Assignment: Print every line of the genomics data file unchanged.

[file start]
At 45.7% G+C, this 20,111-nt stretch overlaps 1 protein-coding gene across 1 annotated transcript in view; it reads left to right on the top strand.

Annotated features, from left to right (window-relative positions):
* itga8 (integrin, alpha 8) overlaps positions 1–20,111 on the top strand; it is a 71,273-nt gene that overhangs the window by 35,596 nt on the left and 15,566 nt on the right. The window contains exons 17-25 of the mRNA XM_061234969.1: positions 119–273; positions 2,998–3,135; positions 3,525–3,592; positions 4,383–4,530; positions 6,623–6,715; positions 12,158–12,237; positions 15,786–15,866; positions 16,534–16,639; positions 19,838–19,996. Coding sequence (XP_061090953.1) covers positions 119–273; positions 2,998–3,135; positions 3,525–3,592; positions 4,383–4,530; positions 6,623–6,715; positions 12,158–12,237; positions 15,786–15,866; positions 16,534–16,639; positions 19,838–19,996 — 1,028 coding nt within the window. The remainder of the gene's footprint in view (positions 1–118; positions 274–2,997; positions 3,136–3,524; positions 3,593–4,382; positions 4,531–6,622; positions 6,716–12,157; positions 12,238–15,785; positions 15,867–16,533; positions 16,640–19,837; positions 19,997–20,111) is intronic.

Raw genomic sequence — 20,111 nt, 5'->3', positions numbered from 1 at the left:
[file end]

At 45.7% G+C, this 20,111-nt stretch overlaps 1 protein-coding gene across 1 annotated transcript in view; it reads left to right on the top strand.

Annotated features, from left to right (window-relative positions):
* itga8 (integrin, alpha 8) overlaps positions 1–20,111 on the top strand; it is a 71,273-nt gene that overhangs the window by 35,596 nt on the left and 15,566 nt on the right. The window contains exons 17-25 of the mRNA XM_061234969.1: positions 119–273; positions 2,998–3,135; positions 3,525–3,592; positions 4,383–4,530; positions 6,623–6,715; positions 12,158–12,237; positions 15,786–15,866; positions 16,534–16,639; positions 19,838–19,996. Coding sequence (XP_061090953.1) covers positions 119–273; positions 2,998–3,135; positions 3,525–3,592; positions 4,383–4,530; positions 6,623–6,715; positions 12,158–12,237; positions 15,786–15,866; positions 16,534–16,639; positions 19,838–19,996 — 1,028 coding nt within the window. The remainder of the gene's footprint in view (positions 1–118; positions 274–2,997; positions 3,136–3,524; positions 3,593–4,382; positions 4,531–6,622; positions 6,716–12,157; positions 12,238–15,785; positions 15,867–16,533; positions 16,640–19,837; positions 19,997–20,111) is intronic.

Raw genomic sequence — 20,111 nt, 5'->3', positions numbered from 1 at the left: